because while some truths lend themselves to equations, others are best described in verse

it was a good thing (he knew CPR)

the morning after
december’s first snowfall i
woke up in clear eyes,
borrowed pajamas and with a
chest bruised
from where the
doctors had pumped wild
air back into lips and
lungs that for too
long had tasted only
salt.

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11 responses

  1. D ~

    I find that for reasons elusive to me at present…I absolutely love this piece.

    December 9, 2009 at 5:17 pm

    • thanks, D~ 🙂

      –jsl

      December 11, 2009 at 7:22 pm

  2. Glad it was a good thing.

    lovely job!
    Thanks for linking up!

    September 14, 2010 at 12:13 pm

  3. Happy Tuesday!
    Glad to see you in Jingle Poetry Potluck…
    have fun!

    xxx

    September 14, 2010 at 12:13 pm

  4. Thanks Ji! 🙂

    September 15, 2010 at 9:42 am

  5. No wonder I am afraid of learning to swim!! But it’s ironic, considering how swimming can prevent me from drowning… sigh!!

    LOVED this poem, Siubhan!! Chilling and scary.. but at least he/she didn’t die… phheew

    Thank you for linking this one to potluck poetry! It was awesome!

    September 16, 2010 at 11:43 pm

    • Kavita–Thanks for stopping by. Loving the Potluck; gives a chance to drag some old gems out into the sunlight for a little polishing! (And of course to check out everyone else’s old gems, too!)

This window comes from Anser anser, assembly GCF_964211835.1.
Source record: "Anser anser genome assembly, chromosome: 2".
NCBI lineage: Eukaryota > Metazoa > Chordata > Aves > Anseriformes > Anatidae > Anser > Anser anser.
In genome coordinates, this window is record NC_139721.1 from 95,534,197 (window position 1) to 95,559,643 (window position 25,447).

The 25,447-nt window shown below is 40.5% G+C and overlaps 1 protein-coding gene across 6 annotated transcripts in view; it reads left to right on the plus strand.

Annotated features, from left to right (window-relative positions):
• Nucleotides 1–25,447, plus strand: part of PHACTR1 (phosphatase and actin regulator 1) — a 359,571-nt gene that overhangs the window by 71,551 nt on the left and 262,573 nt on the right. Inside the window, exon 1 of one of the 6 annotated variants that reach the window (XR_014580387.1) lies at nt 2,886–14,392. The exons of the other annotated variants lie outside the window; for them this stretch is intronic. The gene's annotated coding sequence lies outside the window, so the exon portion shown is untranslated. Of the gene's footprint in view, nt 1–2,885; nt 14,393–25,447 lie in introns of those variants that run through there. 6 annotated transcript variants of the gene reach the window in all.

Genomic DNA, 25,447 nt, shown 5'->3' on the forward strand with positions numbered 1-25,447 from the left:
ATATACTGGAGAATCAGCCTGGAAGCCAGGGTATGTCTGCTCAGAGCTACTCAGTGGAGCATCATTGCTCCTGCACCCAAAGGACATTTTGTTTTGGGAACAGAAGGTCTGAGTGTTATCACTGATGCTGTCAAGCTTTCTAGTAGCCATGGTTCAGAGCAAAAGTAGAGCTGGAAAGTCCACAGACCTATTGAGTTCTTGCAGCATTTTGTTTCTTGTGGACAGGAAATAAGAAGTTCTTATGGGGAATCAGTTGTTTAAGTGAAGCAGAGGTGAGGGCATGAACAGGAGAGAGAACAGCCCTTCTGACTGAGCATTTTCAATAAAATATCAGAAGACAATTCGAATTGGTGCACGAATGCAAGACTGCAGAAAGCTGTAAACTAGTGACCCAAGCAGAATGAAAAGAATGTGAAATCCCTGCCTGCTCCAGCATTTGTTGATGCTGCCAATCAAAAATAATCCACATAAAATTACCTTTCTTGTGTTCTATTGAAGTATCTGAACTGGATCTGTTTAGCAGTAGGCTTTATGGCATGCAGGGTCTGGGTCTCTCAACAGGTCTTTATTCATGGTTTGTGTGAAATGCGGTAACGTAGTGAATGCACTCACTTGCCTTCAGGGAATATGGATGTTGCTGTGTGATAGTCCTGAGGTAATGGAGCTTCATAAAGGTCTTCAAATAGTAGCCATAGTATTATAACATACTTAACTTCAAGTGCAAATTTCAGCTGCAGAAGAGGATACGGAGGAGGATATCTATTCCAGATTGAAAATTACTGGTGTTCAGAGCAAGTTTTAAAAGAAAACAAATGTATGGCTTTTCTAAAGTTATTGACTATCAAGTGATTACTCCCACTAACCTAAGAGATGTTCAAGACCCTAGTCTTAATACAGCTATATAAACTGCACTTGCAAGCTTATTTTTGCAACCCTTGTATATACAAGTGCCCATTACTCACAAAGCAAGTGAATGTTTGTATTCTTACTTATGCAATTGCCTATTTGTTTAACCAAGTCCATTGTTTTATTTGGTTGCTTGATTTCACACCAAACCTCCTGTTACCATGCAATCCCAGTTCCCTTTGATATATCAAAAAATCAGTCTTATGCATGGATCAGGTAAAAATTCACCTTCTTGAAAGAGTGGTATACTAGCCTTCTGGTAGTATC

jsl

      September 27, 2010 at 11:17 am

  6. Do you find the phrase “wild air” to be the crux of the poem? Just wanted to know if I was reading it correctly, because the poem presents such strong imagery of recovery from some horrendous fate but at the same time there is an ambiguity towards continued existence that really powers this. Anyhow, saw the link from last Monday’s Poetry Potluck and your last comment had me thinking, so had to check it out. Glad I did.

    crb.

    September 27, 2010 at 8:54 am

    • Fool– you’ve hit the nail on the head, actually. The “wild air” was definitely the crux of and inspiration for the poem as a whole. The phrase is from Emerson: “Live in the sunshine, swim the sea, drink the wild air…” Thanks for asking. 🙂

      jsl

      September 27, 2010 at 11:15 am

      • OK, in that case I like the poem even more. Thought the phrase sounded familiar. Take it easy dry-foot. hahahahahahaha

        crb.

        September 27, 2010 at 11:21 am

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